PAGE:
Blood sugar levels are regulated by negative feedback in order to keep the body in homeostasis. The levels of glucose in the blood are monitored by the cells in the pancreas's Islets of Langerhans. If the blood glucose level falls to dangerous levels (as in very heavy exercise or lack of food for extended periods), the Alpha cells of the pancreas release glucagon, a hormone whose effects on liver cells act to increase blood glucose levels. They convert glycogen storage into glucose (this process is called glycogenolysis). The glucose is released into the bloodstream, increasing blood sugar levels.
There are also several other causes for an increase in blood sugar levels. Among them are the 'stress' hormones such as adrenaline, several of the steroids, infections, trauma, and of course, the ingestion of food.
When levels of blood sugar rise, whether as a result of glycogen conversion, or from digestion of a meal, a different hormone is released from beta cells found in the Islets of Langerhans in the pancreas. This hormone, insulin, causes the liver to convert more glucose into glycogen (this process is called glycogenesis), and to force about 2/3 of body cells (primarily muscle and fat tissue cells) to take up glucose from the blood, thus decreasing blood sugar levels. Insulin also provides signals to several other body systems, and is the chief regulatory metabolic control in humans.
Diabetes mellitus type 1 is caused by insufficient or non-existent production of insulin, while type 2 is primarily due to a decreased response to insulin in the tissues of the body (insulin resistance). Both types of diabetes, if untreated, result in too much glucose remaining in the blood (hyperglycemia) and many of the same complications. Also, too much insulin and/or exercise without enough corresponding food intake in diabetics can result in low blood sugar (hypoglycemia).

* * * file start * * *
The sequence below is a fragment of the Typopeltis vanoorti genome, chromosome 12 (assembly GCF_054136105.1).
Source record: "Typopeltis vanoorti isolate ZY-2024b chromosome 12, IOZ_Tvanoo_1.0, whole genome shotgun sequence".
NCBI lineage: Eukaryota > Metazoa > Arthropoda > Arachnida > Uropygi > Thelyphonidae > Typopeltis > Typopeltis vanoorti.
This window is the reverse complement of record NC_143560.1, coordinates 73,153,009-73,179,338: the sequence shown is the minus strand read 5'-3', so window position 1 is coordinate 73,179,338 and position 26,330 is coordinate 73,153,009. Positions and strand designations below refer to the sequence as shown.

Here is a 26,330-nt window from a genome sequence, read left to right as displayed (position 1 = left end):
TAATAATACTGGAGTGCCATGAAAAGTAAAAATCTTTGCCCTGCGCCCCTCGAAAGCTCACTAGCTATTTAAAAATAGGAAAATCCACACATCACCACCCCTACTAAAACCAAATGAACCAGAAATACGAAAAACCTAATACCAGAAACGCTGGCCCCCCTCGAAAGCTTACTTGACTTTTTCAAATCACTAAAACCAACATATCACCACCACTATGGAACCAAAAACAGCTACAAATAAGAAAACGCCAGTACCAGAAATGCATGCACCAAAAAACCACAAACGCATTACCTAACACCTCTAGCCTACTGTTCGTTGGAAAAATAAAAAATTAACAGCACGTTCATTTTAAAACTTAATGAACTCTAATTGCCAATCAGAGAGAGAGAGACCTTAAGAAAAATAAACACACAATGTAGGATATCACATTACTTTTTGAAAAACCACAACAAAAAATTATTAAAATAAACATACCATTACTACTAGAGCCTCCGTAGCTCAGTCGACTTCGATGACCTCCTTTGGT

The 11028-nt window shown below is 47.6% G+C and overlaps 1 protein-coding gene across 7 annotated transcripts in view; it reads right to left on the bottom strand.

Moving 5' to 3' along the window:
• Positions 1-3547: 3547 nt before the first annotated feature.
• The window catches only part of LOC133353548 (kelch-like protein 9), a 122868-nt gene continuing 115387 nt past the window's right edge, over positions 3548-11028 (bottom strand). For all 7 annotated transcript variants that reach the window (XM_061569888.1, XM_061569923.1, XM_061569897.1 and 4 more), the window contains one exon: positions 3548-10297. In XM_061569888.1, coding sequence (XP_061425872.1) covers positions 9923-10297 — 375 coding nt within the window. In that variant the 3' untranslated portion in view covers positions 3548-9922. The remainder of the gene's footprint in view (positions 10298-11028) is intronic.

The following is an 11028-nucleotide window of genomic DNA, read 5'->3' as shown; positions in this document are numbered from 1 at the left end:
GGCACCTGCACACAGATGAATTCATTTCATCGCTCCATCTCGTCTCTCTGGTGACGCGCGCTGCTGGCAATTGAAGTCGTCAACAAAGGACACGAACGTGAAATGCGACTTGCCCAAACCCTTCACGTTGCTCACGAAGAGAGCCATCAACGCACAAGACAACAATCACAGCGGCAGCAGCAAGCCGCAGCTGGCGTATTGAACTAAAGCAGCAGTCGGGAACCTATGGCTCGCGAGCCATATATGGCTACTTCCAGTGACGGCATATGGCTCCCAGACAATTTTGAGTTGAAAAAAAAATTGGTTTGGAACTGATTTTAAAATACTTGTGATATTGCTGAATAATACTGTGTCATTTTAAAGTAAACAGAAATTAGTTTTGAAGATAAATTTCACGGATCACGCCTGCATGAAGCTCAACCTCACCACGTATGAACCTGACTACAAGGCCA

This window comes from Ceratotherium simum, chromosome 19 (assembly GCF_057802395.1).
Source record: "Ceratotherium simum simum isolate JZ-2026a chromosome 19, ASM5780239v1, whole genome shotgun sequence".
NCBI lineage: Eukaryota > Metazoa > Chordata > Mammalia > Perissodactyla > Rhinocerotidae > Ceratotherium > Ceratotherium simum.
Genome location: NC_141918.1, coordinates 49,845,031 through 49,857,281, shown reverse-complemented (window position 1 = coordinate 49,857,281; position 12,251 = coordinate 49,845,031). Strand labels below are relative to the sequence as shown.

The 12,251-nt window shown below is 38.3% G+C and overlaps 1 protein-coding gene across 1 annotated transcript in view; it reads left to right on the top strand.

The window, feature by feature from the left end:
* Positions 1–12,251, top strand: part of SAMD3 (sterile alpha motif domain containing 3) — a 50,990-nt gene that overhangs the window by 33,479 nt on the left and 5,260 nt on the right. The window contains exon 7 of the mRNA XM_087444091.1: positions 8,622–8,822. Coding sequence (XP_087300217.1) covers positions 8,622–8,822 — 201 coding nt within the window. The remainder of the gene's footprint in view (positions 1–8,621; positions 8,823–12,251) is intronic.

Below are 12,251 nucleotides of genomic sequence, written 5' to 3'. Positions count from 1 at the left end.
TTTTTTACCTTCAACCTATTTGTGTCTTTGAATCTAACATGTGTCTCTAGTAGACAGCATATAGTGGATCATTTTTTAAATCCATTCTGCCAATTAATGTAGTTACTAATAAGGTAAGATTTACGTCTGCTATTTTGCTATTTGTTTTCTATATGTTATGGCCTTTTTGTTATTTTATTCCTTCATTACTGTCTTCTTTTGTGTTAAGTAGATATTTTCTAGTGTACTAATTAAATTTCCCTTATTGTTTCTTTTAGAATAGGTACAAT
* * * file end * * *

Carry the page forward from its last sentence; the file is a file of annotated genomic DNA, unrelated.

|Hormone||Tissue of Origin||Metabolic Effect||Effect on Blood Glucose|
|Insulin||Pancreatic β Cells||1) Enhances entry of glucose into cells; 2) Enhances storage of glucose as glycogen, or conversion to fatty acids; 3) Enhances synthesis of fatty acids and proteins; 4) Suppresses breakdown of proteins into amino acids, of adipose tissue into free fatty acids.||Lowers|
|Somatostatin||Pancreatic D Cells||1) Suppresses glucagon release from α cells (acts locally); 2) Suppresses release of Insulin, Pituitary tropic hormones, gastrin and secretin.||Raises|
|Glucagon||Pancreatic α cells||1) Enhances release of glucose from glycogen; 2) Enhances synthesis of glucose from amino acids or fatty acids.||Raises|
|Epinephrine||Adrenal medulla||1) Enhances release of glucose from glycogen; 2) Enhances release of fatty acids from adipose tissue.||Raises|
|Cortisol||Adrenal cortex||1) Enhances gluconeogenesis; 2) Antagonizes Insulin.||Raises|
|ACTH||Anterior pituitary||1) Enhances release of cortisol; 2) Enhances release of fatty acids from adipose tissue.||Raises|
|Growth Hormone||Anterior pituitary||Antagonizes Insulin||Raises|
|Thyroxine||Thyroid||1) Enhances release of glucose from glycogen; 2) Enhances absorption of sugars from intestine||Raises|